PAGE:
p4c from ‘Ele‘ele Elementary teacher Laurelle Catbagan, who received training through UH-Mānoa’s Uehiro Academy via a Hawai‘i Community Foundation grant. With quality implementation, p4c enables safe group learning while activating a sense of wonder; over time that learning environment can enable many SEL competencies to thrive: self-awareness, self-management, responsible decision-making.
It starts with an understanding of Intellectual Safety — no comments intended to belittle, undermine, negate, devalue, or ridicule. Teachers were prompted to consider a “good wondering” — something that makes you think deeply, that has more than one answer, that everyone can talk about, that’s interesting. Each provided a question, which the “class” then voted on, bringing in lessons on democratic process. The fellows chose to discuss: “Does everyone deserve compassion?”
Catbagan tossed a Community Ball to the teacher who crafted the question, granting him the right to speak. He then chose who spoke next and tossed them the ball, and it goes around the circle until all have had a chance to offer their thoughts, while the teacher facilitates. (Anyone can pass.) At the end of the discussion, a reflection is conducted on how the group listened, focused, and participated. Further reflection analyzes the quality of the thinking — was something new learned? did it get beneath the surface? Catbagan shared ways the activity can be differentiated for an elementary versus a high school classroom, and how the process can bring structure and greater rigor to class discussions.
With the morning sessions providing context, the fellows reconvened at Kaua‘i High to get to the task at hand.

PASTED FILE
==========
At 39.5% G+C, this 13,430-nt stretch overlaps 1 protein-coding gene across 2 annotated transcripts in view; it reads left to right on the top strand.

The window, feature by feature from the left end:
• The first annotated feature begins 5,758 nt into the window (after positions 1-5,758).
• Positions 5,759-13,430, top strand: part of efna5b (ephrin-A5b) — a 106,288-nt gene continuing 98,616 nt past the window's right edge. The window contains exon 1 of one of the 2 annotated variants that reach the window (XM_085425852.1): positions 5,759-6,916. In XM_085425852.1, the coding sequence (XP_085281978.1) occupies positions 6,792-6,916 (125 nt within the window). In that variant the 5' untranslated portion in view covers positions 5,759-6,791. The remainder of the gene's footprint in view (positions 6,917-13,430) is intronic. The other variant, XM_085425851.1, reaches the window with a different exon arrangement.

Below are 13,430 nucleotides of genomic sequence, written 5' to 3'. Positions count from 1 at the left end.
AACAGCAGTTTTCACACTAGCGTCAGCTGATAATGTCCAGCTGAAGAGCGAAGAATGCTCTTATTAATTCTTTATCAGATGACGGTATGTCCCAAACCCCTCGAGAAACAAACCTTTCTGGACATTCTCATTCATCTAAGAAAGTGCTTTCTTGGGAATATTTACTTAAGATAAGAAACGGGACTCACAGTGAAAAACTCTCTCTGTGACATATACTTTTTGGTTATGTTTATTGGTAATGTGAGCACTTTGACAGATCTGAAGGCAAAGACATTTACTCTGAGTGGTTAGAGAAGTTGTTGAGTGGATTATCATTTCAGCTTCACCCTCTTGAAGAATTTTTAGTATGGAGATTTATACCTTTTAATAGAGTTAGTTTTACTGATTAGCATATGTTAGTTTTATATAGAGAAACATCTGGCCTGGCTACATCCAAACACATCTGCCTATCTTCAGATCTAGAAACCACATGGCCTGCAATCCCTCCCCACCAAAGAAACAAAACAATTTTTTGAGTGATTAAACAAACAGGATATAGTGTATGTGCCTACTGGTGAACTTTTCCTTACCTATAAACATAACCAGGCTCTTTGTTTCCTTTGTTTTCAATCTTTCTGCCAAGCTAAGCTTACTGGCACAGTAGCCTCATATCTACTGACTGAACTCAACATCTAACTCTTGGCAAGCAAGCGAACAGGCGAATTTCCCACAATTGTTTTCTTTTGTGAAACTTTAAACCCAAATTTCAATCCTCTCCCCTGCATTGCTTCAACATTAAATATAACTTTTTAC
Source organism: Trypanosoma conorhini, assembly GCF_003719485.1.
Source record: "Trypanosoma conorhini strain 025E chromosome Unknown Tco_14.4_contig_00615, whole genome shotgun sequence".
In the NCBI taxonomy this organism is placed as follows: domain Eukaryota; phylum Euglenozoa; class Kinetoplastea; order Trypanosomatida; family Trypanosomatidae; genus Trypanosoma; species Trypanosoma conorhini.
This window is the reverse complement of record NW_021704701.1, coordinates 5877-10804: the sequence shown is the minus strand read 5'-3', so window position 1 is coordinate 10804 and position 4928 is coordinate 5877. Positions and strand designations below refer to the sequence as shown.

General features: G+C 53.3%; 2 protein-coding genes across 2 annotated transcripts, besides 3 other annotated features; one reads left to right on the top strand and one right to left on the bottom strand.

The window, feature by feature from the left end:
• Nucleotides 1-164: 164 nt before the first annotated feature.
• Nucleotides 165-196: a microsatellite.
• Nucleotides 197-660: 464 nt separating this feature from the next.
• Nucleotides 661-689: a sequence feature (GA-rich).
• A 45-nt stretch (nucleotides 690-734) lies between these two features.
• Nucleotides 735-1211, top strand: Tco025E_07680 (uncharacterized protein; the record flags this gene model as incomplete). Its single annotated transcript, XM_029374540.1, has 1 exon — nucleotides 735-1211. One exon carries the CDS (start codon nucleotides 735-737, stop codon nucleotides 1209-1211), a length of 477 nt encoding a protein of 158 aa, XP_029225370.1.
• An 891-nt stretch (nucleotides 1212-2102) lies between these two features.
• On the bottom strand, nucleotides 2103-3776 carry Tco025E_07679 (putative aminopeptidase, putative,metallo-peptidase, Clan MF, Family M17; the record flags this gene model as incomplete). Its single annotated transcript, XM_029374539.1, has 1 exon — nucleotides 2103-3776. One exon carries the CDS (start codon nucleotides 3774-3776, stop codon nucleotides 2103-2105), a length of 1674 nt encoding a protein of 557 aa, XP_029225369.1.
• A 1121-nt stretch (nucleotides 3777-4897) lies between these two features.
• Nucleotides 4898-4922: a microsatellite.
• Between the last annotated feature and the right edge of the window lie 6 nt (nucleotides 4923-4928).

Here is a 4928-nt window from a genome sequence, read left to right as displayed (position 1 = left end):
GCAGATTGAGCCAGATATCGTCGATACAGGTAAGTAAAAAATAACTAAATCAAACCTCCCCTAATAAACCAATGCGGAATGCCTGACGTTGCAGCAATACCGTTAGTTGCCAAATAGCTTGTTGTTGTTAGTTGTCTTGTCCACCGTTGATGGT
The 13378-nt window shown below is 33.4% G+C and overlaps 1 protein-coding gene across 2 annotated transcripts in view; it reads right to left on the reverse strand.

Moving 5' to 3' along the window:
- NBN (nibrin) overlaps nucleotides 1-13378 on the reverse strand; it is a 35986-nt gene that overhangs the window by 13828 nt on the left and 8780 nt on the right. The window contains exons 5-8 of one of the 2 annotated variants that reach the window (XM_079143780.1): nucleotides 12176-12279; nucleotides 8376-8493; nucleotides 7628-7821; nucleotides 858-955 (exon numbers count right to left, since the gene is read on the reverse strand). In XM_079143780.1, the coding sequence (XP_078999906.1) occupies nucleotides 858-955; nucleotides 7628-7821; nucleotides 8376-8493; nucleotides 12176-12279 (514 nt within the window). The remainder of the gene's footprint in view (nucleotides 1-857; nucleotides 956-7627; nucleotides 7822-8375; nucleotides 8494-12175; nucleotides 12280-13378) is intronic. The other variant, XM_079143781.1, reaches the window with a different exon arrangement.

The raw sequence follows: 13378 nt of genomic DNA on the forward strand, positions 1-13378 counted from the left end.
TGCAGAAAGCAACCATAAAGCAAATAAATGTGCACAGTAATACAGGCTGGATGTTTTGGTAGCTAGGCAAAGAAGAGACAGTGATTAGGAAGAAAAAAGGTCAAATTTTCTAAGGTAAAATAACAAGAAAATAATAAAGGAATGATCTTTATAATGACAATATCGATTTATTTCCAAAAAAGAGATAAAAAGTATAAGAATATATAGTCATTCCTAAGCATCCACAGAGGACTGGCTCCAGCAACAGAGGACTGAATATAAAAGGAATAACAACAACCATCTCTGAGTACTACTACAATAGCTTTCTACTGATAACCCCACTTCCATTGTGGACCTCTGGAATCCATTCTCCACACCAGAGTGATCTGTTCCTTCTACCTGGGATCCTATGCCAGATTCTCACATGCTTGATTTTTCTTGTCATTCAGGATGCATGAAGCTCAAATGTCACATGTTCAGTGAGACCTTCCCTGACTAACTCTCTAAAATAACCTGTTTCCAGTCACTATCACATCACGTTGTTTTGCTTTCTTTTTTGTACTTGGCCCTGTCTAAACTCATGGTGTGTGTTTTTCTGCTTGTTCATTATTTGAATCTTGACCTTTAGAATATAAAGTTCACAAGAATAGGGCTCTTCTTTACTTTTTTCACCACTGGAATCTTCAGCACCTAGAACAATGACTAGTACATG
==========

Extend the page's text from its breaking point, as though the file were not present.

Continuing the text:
The Fellowship refined questions, identified during their November convening, which aim to determine if students are empowered to make positive culture change in their schools. It seeks to gather both student and teacher perspectives. Student questions were adjusted for age groups to ensure adult guidance isn’t needed. With administrative permission, they plan to conduct two surveys: an islandwide online form survey with open-response fields, as well as at least one focus group each of students and teachers at each fellow’s school.
The reference for the surveys and focus groups, in addition to the Superintendent’s action item to include student input in a statewide SEL framework, is the
HĀ statements document with a focus on Total Well-Being (figure, above). Sample questions:
|What are your ideas on how to make your schools a better (safer) place?
|How can we involve students in changing the culture of our school, as it relates to ensuring a strengthened sense of well-being?
|Are you able to share your thoughts, ideas, and feelings about your life, your school, your learning with your teacher? When and how are you able to do this?
|In your role, what opportunities do you provide to students to share their thoughts, ideas, and feelings about their lives; their school; their learning; their classes (as it relates to a total sense of well-being)?
The fellows plan to gather data from March 1-15, then with Kaua‘i’s principals reflect on results and discuss next steps at their final convening of the school year.
In the meantime, the state’s Office of Student Support Services is convening an SEL Summit in Honolulu at the end of February, inviting educators, students and community groups who have made strides in implementing SEL and/or HĀ in order to share and find ways to scale what’s working. More to come.